One of the most memorable moments of my seminary days was during the school year 1968-69 at Fuller Seminary on the third level of the classroom building just after a class on systematic theology. A group of us were huddled around James Morgan, the young theology teacher who was saying something about the engagement of Christians in social justice. I don’t remember what I said, but he looked me right in the eye and said, “John, I love Jesus Christ.”
It was like a thunderclap in my heart. A strong, intelligent, mature, socially engaged man had just said out loud in front of a half dozen men, “I love Jesus Christ.” He was not preaching. He was not pronouncing on any issue. He was not singing in church. He was not trying to get a job. He was not being recorded. He was telling me that he loved Jesus.
The echo of that thunderclap is still sounding in my heart. That was 40 years ago! There are a thousand things I don’t remember about those days in seminary. But t hat afternoon remains unforgettable. And all he said was, “John,=2 0I love Jesus Christ.”
James Morgan died a year later of stomach cancer, leaving a wife and four small children. His chief legacy in my life was one statement on an afternoon in Pasadena. “I love Jesus Christ.”
Loving Jesus is natural and necessary for the children of God. It’s natural because it’s part of our nature as children of God. “If God were your Father, you would love me, for I came from God” (John 8:42). The children of God have the natural disposition to love his Son.
Loving Jesus is also necessary because Paul says that if you don’t love Jesus, you will be cursed: “If anyone has no love for the Lord, let him be accursed” (1 Corinthians 16:22). Loving Jesus is an essential (not optional) mark of being a beneficiary of God’s grace. “Grace be with all who love our Lord Jesus Christ with lo ve incorruptible” (Ephesians 6:24). If you hold fast to the love of anything above Jesus, you are not his disciple: “Whoever loves father or mother more than me is not worthy of me,0Aand whoever loves son or daughter more than me is not worthy of me” (Matthew 10:37).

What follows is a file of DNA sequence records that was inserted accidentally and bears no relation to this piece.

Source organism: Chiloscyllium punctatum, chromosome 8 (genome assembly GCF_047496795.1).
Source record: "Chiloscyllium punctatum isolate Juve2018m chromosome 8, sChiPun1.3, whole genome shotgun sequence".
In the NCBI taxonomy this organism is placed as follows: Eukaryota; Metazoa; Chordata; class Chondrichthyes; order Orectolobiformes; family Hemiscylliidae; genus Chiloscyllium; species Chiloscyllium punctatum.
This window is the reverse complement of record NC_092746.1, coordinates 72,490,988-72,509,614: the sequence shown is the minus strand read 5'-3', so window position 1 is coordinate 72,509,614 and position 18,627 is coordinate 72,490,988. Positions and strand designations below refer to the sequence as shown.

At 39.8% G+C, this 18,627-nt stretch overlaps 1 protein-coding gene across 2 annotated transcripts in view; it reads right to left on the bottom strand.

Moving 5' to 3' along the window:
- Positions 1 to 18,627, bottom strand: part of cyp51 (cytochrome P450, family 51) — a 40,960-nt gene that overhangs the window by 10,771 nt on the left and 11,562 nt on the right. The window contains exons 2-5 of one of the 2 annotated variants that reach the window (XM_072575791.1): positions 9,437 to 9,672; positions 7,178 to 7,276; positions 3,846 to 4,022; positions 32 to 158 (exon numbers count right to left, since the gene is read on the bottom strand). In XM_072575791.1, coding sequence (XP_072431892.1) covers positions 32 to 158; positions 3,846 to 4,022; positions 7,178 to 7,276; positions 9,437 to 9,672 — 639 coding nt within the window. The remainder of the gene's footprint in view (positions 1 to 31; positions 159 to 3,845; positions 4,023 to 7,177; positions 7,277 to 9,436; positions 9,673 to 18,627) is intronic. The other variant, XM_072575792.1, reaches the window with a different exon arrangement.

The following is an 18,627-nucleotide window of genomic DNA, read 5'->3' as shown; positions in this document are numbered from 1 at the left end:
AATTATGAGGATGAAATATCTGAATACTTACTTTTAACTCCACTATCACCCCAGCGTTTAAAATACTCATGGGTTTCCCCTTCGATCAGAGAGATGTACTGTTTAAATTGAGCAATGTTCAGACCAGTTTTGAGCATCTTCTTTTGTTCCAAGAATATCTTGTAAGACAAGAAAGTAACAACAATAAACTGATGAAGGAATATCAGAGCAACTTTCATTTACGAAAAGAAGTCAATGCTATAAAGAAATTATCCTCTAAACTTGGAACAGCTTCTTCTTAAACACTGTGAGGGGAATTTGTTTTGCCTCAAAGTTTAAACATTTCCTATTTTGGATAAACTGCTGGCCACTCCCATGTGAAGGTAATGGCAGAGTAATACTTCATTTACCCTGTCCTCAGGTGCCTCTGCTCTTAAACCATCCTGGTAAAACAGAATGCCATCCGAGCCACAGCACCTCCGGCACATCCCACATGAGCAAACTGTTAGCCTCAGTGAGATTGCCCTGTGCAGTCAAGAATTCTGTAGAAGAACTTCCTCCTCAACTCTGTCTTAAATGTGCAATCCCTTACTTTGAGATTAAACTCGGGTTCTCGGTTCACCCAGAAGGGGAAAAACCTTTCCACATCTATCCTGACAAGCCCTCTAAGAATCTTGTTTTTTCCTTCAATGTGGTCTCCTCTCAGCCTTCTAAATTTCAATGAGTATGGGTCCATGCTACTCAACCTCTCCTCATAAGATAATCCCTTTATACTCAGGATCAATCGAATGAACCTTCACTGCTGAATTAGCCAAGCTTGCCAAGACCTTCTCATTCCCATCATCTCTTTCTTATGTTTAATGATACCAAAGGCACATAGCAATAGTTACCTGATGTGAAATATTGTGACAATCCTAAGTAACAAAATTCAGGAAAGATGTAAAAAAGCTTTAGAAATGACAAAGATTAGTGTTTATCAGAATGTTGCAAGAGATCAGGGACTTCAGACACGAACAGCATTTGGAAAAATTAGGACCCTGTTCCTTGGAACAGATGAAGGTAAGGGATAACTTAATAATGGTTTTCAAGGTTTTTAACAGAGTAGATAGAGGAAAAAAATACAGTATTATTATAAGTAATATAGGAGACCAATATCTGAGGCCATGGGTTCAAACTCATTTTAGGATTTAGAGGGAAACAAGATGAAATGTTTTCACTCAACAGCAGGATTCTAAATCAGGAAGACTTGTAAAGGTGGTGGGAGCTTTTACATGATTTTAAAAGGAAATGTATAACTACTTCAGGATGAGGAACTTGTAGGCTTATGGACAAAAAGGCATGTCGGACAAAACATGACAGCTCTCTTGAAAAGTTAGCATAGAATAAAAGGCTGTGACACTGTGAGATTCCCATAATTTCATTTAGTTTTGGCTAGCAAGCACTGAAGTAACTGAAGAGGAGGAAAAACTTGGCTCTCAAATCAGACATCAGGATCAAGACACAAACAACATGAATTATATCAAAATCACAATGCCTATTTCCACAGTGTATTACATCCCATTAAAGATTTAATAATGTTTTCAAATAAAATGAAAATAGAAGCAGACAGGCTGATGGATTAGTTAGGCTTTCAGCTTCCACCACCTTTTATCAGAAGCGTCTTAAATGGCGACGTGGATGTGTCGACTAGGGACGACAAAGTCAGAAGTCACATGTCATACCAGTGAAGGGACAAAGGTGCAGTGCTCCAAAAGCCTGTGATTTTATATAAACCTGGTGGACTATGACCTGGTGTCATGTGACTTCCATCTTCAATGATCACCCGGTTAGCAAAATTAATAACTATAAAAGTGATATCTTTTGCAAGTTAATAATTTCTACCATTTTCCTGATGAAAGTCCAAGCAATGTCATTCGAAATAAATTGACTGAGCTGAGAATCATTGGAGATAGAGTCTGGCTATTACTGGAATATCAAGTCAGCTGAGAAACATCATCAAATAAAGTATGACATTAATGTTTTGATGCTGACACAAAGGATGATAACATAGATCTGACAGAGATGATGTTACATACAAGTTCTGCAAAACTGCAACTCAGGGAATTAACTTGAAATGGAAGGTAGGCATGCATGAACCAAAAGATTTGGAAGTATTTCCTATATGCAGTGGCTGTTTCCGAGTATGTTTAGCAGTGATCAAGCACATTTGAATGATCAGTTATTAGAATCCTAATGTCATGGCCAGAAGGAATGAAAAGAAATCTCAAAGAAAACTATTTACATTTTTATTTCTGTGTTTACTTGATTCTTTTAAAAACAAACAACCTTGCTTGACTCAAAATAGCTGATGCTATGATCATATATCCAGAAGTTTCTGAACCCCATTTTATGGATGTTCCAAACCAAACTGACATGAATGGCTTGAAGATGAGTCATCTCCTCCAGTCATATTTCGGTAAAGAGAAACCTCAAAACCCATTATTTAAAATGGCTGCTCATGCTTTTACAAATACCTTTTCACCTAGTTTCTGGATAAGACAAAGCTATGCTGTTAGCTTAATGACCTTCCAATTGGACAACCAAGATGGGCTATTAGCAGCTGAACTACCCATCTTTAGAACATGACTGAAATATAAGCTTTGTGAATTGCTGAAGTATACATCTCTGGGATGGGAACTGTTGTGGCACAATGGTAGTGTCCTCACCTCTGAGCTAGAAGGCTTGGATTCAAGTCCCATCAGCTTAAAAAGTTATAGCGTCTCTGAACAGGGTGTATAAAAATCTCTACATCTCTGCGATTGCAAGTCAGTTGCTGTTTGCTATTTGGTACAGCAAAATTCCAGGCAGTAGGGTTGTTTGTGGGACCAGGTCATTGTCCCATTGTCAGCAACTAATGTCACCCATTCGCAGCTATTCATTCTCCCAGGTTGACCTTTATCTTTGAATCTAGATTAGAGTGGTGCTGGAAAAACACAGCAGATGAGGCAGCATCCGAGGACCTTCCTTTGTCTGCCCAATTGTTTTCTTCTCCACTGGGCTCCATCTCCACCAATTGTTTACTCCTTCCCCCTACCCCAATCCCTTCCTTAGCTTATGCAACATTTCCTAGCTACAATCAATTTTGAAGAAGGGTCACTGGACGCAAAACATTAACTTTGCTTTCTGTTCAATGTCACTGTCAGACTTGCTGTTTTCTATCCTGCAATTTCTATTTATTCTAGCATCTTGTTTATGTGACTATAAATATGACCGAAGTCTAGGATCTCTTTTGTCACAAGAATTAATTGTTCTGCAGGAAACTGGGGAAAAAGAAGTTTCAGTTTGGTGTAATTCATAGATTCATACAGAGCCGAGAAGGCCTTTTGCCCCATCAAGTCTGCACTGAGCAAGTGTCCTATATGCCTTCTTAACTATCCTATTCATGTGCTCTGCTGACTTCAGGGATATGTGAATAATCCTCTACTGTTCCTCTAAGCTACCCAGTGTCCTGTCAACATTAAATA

Loving Jesus is not the same as obeying all of Jesus’ commands. Jesus said, “If you love me, you will keep my commandments” (John 14:15). That means that obedience to the commandments is the result of loving Jesus, not the same as loving Jesus. Love is something invisible and inside. It is the root that produces the visible fruit of loving others.
So here at the beginning of 2009, I join James Morgan in saying, “I love Jesus Christ.” And as I say it, I want to make clear what I mean:
I admire Jesus Christ more than any other human or angelic being.
I enjoy his ways and his words more than I enjoy the ways and words of anyone else.
I want his approval more than I want the approval of anyone else.
I want to be with him more than I want to be with anyone else.
I feel more grateful< /em> to him for what he has done for me than I do to anyone else.
I trust his words more fully than I trust what anyone else says.
I am more glad in his exaltation than in the exaltation of anyone else, including me.
Would you pray with me that in 2009 we would love Jesus Christ more than we ever have? And may our Lord Jesus grant that from time to time we would deliver quietly and naturally a thunderclap into the hearts of others with the simple words, “I love Jesus Christ.”
“Though you have not seen him, you love him. Though you do not now see him, you believe in him and rejoice with joy that is inexpressible and filled with glory” (1 Peter 1:8).
– John Piper